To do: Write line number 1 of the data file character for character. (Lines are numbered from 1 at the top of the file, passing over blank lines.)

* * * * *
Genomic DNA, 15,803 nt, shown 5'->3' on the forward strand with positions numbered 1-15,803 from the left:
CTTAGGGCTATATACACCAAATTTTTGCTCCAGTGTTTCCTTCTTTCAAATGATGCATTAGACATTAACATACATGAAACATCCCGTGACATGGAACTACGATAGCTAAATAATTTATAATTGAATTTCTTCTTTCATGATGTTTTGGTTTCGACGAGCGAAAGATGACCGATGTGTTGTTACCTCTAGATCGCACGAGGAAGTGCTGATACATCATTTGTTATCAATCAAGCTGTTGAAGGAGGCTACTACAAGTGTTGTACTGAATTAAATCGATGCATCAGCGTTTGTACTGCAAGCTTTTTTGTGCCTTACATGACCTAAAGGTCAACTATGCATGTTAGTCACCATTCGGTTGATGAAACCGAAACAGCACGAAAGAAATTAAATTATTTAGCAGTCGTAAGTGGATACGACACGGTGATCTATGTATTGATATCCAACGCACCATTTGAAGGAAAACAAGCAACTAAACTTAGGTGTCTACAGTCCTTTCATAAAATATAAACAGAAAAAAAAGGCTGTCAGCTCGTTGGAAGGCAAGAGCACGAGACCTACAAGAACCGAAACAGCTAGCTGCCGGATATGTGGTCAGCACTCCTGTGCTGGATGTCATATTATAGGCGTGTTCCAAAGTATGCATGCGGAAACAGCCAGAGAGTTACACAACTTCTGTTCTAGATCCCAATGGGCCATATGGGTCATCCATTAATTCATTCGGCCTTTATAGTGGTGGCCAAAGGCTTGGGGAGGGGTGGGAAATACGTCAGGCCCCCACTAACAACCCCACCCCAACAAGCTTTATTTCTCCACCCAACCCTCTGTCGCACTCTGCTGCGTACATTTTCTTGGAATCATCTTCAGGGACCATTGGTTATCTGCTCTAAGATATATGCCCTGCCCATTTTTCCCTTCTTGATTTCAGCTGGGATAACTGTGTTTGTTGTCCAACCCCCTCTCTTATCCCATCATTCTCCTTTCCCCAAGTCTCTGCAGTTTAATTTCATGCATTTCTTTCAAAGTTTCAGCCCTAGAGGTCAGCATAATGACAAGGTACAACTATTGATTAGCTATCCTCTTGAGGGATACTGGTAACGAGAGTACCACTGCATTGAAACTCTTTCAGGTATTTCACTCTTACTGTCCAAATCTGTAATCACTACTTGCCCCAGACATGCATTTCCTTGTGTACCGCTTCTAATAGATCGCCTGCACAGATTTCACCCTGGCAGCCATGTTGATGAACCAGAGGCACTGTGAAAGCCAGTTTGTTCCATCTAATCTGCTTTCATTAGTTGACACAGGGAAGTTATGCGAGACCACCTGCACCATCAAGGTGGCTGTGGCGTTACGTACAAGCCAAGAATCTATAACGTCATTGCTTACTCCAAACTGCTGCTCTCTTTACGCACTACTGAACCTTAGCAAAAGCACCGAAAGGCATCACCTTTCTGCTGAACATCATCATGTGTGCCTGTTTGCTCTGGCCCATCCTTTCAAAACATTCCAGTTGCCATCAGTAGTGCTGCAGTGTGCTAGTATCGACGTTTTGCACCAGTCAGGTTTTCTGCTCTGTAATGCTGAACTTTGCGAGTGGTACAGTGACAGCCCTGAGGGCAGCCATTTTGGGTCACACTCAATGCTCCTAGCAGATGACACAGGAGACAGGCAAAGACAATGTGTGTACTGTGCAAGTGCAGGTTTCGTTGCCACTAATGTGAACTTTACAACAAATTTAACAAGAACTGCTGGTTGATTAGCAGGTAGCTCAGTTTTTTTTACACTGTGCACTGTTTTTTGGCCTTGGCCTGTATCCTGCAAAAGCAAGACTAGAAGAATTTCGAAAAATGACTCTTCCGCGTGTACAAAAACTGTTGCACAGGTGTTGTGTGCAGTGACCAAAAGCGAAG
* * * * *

Genomic DNA, 15,803 nt, shown 5'->3' on the forward strand with positions numbered 1-15,803 from the left: